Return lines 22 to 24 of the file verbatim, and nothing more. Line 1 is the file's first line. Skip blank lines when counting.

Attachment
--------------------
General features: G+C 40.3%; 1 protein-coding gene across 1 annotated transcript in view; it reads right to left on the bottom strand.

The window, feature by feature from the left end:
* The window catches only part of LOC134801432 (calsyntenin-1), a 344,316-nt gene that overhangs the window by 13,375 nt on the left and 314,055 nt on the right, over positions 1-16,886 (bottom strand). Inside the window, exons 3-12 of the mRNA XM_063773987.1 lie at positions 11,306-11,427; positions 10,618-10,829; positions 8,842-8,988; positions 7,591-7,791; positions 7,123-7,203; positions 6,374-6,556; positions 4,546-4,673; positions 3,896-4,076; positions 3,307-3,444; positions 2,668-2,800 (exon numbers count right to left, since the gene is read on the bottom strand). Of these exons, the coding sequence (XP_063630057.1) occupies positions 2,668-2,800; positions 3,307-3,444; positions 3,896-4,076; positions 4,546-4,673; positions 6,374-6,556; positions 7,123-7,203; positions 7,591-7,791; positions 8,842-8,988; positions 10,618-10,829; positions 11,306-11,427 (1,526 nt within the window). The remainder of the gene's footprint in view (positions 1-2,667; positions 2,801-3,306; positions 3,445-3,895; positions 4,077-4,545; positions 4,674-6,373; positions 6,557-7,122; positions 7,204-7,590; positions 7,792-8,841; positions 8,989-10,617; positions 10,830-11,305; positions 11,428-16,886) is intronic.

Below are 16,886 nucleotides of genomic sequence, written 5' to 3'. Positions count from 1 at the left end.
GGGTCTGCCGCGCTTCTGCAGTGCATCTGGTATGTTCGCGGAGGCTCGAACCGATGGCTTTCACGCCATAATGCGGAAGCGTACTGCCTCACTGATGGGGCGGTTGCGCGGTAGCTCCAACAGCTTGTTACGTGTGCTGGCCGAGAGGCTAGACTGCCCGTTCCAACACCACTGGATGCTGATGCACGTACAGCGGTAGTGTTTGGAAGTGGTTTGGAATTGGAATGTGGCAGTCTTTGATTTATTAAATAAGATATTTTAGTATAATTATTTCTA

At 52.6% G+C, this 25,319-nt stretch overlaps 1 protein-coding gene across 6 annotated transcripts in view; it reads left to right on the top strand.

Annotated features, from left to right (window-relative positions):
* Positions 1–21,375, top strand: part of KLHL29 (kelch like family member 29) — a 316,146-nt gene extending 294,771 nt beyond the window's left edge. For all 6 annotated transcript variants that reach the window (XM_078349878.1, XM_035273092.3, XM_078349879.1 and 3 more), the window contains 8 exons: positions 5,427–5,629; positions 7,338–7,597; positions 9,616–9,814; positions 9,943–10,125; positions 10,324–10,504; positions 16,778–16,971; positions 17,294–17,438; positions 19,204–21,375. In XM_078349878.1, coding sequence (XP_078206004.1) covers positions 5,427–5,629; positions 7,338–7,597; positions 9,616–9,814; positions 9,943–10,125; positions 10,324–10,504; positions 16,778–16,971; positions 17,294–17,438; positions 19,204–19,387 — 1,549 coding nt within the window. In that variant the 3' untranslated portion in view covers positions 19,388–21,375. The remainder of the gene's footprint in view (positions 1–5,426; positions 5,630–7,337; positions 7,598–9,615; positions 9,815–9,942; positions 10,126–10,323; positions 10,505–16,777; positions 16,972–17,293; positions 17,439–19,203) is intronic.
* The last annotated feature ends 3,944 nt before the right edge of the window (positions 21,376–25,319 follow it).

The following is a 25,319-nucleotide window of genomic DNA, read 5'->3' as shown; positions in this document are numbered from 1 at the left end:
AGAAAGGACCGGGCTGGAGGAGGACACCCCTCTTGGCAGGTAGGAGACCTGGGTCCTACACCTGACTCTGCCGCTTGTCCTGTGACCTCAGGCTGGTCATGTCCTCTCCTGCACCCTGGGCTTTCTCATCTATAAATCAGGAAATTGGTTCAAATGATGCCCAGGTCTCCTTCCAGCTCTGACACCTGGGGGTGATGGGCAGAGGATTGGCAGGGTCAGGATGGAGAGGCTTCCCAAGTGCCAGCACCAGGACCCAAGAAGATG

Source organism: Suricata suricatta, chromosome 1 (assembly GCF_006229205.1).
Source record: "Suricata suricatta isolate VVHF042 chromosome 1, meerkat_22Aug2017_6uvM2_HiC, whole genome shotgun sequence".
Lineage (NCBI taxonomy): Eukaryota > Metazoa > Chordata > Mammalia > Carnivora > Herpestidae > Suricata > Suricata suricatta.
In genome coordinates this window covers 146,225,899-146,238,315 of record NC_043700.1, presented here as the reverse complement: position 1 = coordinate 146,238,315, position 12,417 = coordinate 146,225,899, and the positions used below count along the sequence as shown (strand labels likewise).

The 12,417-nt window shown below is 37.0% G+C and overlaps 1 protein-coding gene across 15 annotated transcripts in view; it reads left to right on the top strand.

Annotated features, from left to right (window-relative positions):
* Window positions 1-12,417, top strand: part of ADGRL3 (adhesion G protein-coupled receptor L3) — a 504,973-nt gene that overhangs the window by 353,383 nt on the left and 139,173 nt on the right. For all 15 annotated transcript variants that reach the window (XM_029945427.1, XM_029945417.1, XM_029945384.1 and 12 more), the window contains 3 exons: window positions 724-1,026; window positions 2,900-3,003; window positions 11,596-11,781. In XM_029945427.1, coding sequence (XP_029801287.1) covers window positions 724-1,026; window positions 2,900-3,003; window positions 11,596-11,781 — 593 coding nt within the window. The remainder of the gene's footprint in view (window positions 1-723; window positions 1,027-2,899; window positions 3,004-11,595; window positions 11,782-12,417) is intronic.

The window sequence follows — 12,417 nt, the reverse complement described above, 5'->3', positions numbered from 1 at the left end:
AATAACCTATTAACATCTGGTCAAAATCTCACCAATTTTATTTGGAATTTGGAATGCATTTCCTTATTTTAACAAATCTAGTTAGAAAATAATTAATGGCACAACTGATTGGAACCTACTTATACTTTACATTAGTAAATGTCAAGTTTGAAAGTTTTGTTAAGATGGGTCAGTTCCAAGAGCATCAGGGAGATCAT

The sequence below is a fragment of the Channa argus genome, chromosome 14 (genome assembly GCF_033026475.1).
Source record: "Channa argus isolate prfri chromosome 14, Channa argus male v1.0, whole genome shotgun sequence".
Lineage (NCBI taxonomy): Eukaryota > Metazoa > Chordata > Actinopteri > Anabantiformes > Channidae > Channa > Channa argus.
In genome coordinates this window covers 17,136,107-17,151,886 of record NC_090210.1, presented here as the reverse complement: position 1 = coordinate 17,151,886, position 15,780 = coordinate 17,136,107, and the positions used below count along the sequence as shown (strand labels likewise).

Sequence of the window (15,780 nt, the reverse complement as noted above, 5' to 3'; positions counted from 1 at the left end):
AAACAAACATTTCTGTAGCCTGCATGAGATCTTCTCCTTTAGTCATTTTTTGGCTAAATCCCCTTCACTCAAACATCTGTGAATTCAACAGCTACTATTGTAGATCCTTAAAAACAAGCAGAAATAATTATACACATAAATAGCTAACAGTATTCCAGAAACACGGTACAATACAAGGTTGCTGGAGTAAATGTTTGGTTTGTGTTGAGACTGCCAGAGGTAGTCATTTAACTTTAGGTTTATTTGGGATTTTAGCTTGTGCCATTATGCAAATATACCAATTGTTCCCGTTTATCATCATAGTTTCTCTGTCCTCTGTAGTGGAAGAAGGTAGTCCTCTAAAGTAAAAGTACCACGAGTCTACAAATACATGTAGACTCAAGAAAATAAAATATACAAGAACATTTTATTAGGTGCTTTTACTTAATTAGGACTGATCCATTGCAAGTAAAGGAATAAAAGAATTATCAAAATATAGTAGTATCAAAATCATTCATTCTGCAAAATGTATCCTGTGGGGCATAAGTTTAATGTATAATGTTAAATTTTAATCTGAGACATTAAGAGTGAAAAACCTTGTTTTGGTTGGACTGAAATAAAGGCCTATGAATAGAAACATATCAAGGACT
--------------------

Source record: "Channa argus isolate prfri chromosome 14, Channa argus male v1.0, whole genome shotgun sequence".
Lineage (NCBI taxonomy): Eukaryota > Metazoa > Chordata > Actinopteri > Anabantiformes > Channidae > Channa > Channa argus.
In genome coordinates this window covers 17,136,107-17,151,886 of record NC_090210.1, presented here as the reverse complement: position 1 = coordinate 17,151,886, position 15,780 = coordinate 17,136,107, and the positions used below count along the sequence as shown (strand labels likewise).